Young or first-time drivers

Research has shown that young drivers are more likely to exhibit risky driving behavior and get into car accidents, so insurance carriers adjust their premiums accordingly.

Regardless of age, drivers who are newly licensed will always face higher insurance rates than seasoned drivers who have been driving for a longer period of time. There is one way to work around this rule: Ask a more experienced driver to add you to their existing policy. This shortcut ensures your premiums will be lower than if you decided to go it alone.

Lapse in insurance coverage

Regardless of why you dropped your last car insurance policy and were uninsured for a period of time, you're going to find premiums are higher now that you're reapplying. The good news is that over time, and once you prove to the insurance company that you're a responsible driver, your premiums will drop back down to normal rates. The bad news is that it may take six months or more for your policy premiums to decrease.

Poor credit

People who have a poor credit history will also be deemed high-risk drivers. Why is this the case? Insurance companies are essentially placing millions of bets in the form of insurance policies, and to decrease their risk, they want to insure responsible people.

Insurers have determined that checking your credit history is a quick and easy screen to ballpark your level of responsibility in advance of insuring you. Fortunately, there are some insurance carriers that don't do credit checks — but you'll have to shop around. Additionally, a few states ban insurers from using credit history when calculating rates.

Other serious driving violations

While getting a DUI falls into this category, your insurance premiums will also spike if you have any other type of serious driving violation — such as hit and run, road rage and excessive speeding. Higher insurance premiums may be the least of your worries, however, as many of these moving violations are considered felonies that could result in jail time.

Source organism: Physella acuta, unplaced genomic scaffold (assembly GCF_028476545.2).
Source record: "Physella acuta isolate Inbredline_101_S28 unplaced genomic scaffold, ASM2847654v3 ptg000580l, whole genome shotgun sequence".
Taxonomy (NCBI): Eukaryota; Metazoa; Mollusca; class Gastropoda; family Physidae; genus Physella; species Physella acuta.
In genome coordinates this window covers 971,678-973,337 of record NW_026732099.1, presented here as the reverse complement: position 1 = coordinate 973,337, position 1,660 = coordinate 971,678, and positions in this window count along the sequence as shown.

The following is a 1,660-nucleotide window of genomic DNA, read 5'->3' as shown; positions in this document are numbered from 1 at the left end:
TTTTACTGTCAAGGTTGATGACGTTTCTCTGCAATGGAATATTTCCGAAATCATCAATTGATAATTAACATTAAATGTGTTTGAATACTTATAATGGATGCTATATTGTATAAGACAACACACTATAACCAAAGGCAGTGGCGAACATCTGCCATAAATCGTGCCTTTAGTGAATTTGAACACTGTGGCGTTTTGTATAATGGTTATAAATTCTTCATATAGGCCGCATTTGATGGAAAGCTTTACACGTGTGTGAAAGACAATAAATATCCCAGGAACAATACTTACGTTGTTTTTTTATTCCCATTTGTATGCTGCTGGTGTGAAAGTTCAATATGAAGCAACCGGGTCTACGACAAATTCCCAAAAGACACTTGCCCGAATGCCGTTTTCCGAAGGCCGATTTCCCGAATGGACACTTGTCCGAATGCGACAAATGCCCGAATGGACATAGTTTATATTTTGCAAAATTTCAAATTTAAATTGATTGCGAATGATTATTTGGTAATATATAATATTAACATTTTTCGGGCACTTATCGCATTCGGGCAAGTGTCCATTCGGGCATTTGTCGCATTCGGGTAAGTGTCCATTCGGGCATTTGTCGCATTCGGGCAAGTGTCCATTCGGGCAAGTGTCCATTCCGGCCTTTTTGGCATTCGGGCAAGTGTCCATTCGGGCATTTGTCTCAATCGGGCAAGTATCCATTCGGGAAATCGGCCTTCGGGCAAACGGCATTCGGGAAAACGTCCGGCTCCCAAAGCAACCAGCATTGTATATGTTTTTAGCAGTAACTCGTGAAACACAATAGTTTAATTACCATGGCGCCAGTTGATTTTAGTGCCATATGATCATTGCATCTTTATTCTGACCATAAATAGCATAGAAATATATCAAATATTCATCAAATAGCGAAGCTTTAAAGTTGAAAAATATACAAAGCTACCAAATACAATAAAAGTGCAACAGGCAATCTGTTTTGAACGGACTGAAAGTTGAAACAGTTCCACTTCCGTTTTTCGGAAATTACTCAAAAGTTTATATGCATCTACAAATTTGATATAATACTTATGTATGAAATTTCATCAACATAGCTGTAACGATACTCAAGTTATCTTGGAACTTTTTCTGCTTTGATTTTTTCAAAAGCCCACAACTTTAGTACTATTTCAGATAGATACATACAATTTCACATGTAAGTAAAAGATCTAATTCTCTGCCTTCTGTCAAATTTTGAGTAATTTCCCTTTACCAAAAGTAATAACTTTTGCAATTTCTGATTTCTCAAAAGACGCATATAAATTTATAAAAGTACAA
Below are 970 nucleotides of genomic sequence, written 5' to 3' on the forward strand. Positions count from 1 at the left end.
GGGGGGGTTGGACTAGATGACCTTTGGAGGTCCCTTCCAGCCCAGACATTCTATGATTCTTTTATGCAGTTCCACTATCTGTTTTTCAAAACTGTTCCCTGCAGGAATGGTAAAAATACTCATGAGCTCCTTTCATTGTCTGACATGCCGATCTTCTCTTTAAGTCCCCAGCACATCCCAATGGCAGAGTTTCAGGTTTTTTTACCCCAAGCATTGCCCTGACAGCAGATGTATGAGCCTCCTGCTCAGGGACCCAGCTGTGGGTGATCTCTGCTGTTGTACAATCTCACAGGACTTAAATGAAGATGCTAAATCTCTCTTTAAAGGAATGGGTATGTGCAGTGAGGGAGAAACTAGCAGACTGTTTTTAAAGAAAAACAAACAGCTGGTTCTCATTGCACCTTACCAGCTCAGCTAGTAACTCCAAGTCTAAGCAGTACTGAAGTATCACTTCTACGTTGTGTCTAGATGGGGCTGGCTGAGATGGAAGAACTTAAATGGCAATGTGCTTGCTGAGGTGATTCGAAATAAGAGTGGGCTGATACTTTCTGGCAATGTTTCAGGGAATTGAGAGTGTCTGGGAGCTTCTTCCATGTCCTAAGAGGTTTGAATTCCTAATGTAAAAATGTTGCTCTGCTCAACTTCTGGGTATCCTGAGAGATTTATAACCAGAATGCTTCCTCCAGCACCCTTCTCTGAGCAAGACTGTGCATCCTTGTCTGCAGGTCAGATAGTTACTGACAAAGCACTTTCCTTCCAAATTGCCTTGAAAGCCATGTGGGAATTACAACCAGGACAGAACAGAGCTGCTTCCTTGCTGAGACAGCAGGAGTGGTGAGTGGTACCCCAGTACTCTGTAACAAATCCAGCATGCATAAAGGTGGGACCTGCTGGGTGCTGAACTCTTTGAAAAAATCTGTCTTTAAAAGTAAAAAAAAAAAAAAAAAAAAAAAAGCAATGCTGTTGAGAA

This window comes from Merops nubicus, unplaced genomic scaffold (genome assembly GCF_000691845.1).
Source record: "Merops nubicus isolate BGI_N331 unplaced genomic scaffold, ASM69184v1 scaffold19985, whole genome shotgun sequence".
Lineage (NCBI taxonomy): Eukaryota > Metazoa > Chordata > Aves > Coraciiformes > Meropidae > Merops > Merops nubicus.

How can I find high-risk auto insurance?

We recommend getting online quotes from multiple insurance providers and comparing rates. Fortunately, the internet allows you to apply for quotes, compare and contrast results, and choose the best plan, all from the comfort of your home.

Until you get your quotes, you're never quite sure which carrier will be able to give you the lowest premium. And there are other steps you can take to lower your rate. With few exceptions, proactive measures like the following may help improve your risk profile:

  • Working to improve your credit score
  • Getting good grades as a student
  • Taking driving classes after a violation

Just remember, your insurance company will want proof of these measures, so it's best to keep good records and submit them to the carrier when you're ready.

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Being a high-risk driver doesn't last forever

While insurance companies may view you as high-risk today, you'll be happy to know your status will change once you've proven you're a safe and responsible driver. Yes, certain things like getting a DUI will keep you paying increased premiums for an extended period, but most other high-risk drivers can begin paying lower rates in a much shorter time frame.


To calculate the average cost of high-risk auto insurance, ValuePenguin sampled rates from several insurers in each state. Our hypothetical driver was a 30-year-old man driving a 2015 Honda Civic EX. He had a full coverage policy including above-minimum liability limits, uninsured motorist coverage, as well as comprehensive and collision coverages.

Average costs for the top insurers were based on an average of 35 states in which all four were among the top underwriters.

Surveyed auto insurance costs are for illustrative purposes only, and actual quotes will vary based on your physical residence, driving history and other factors. ValuePenguin's analysis used insurance rate data from Quadrant Information Services. These rates were publicly sourced from insurer filings and should be used for comparative purposes only — your own quotes may be different.

Mark is a Senior Research Analyst for ValuePenguin focusing on the insurance industry, primarily auto insurance. He previously worked in financial risk management at State Street Corporation.

Editorial Note: The content of this article is based on the author’s opinions and recommendations alone. It has not been previewed, commissioned or otherwise endorsed by any of our network partners.